Continued reliance on milk powder production does not restrict opportunities for increasing the value-add of dairy exports, with new product development, improved efficiency of processing and increased sustainability key opportunities for improvement. There has been a substitution from on-farm investment to investment in dairy-product manufacturing following the slowdown in milk production growth (Figure 4). This suggests a shift away from the reliance on production expansion to drive growth and an increasing focus on value-add.

Figure 4: Gross fixed capital formation

Figure 4: Gross fixed capital formation

Source: Stats NZ/Tatauranga Aotearoa

Sustainability investment and the resultant emissions reduction may see Aotearoa/New Zealand products command a price premium as consumers and firm preferences for ‘green’ products increase. This is, however, less likely to be the case in developing countries, where New Zealand’s exports are concentrated, as consumers are more price sensitive. Increasing the sustainability of manufacturing will also improve the future profitability of the sector as the price of carbon rises.

Global supply will be constrained…

Aotearoa/New Zealand, the US and EU together supply about two thirds of global dairy exports. The OECD-FAO Agricultural Outlook for the coming decade highlights that global export supply will be constrained moving forward, with production in major exporting countries growing at a slower pace. Cattle numbers are expected to remain flat in the US but decline in the EU, with production growth relying on increasing yields per cow. Growth in yields in the US and EU will outpace growth in NZ, owing to the greater prevalence of feed-based farming systems in those regions. New Zealand’s pasture-based farming system is more dependent on land availability, which will be constrained moving forward as environmental regulations tighten.

…and demand will continue to grow…

China has driven global demand for dairy imports over the past 15 years and far outweighs other markets. China’s domestic dairy industry is improving in its competitiveness to imported products, as consumer confidence in domestic products improves. As a result, while dairy consumption in China will continue to grow, growth in imports is expected to slow. Other emerging markets present opportunities, where land is heavily constrained and the capacity for domestic industry is limited. As income and population growth continue in these markets, the gap between domestic consumption and production will widen, increasing demand for imports.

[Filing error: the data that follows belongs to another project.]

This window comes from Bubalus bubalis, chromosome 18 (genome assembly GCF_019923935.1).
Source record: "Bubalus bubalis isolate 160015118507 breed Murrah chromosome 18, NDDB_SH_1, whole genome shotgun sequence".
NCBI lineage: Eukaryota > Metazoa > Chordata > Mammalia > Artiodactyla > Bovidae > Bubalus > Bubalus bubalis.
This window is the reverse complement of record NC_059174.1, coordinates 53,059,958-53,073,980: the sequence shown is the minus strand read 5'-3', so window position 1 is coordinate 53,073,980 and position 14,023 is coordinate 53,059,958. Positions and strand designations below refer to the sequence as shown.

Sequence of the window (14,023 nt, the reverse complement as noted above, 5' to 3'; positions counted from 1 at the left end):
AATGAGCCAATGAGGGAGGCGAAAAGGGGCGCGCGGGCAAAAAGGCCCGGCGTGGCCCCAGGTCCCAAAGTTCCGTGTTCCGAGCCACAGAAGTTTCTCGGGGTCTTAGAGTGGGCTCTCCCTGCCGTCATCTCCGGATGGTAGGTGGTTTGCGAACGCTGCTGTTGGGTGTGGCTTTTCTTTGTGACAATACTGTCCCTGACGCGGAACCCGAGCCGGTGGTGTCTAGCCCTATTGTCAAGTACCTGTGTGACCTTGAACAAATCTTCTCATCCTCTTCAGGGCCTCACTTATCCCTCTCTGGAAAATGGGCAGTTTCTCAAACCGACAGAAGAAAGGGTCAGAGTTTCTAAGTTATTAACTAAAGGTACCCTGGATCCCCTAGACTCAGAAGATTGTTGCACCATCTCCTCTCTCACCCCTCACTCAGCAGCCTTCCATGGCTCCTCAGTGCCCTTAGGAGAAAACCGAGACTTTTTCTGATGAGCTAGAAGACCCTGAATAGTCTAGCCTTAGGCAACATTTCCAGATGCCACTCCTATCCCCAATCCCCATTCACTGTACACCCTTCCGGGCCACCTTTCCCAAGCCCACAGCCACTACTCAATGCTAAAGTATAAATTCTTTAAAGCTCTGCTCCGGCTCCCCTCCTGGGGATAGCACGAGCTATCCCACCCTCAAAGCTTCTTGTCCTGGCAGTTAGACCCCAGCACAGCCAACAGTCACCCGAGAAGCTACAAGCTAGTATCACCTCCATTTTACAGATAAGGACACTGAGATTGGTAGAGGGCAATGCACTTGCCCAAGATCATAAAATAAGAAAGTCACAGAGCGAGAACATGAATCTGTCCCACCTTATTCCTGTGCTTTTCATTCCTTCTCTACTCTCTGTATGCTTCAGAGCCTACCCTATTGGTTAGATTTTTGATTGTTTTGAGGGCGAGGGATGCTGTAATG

In developed countries, where per-capita dairy consumption far exceeds developing countries, demand is expected to decline marginally as consumer preferences change. New Zealand’s dairy exports are concentrated in emerging markets and less exposed to changes in developed markets, although this may produce more competition from other exporters.

Higher prices may partly offset flat production…

Overall, strong demand against constrained supply is likely to keep prices high (Figure 5). However, prices have already reached record levels in the wake of the Russian invasion of Ukraine. While a commodity price boom would generally be followed by a bust as supply responds, the outlook for a significant supply response is limited in the current environment. High prices currently present risks to demand, however, particularly from emerging markets where consumers are more price sensitive. Prices for most dairy products are therefore expected to remain supported around current levels but are unlikely to rise much further.

Figure 5: Forecast dairy prices

Figure 5: Forecast dairy prices

Source: Manatū Ahu Matua/MPI, Tatauranga Aotearoa/SNZ

…but dairy export revenue growth will be weaker…

On balance, we expect that dairy export volume growth will slow in the medium term as production flattens, with reductions in cattle numbers offset by productivity growth. However, there is upside risk to this if the industry is effective in its ambitions to improve product value. The industry continues to invest in product improvements, although sustainability will absorb a significant proportion of investment. While we don’t expect significant changes in the product mix through a shift away from milk powders, there are opportunities for New Zealand’s relatively less emissions intensive production to command a higher price for its products.

…with implications for national income

Constrained global supply and increasing global demand are expected to keep prices high, supporting export revenue and the terms of trade. Despite the support of higher prices, dairy export revenue growth is expected to slow, weighing on Aotearoa/New Zealand’s trade balance and the current account. While dairy exports will remain a significant contributor to the economy, if weaker growth is not offset by gains from other exports, the trade balance will deteriorate. This will have implications for the current account and for growth in national income. Declining growth in national income would cause a depreciation in the exchange rate and have implications for domestic consumption. In the longer-term, imports would have to fall to stabilise the current account and Aotearoa/New Zealand’s external debt.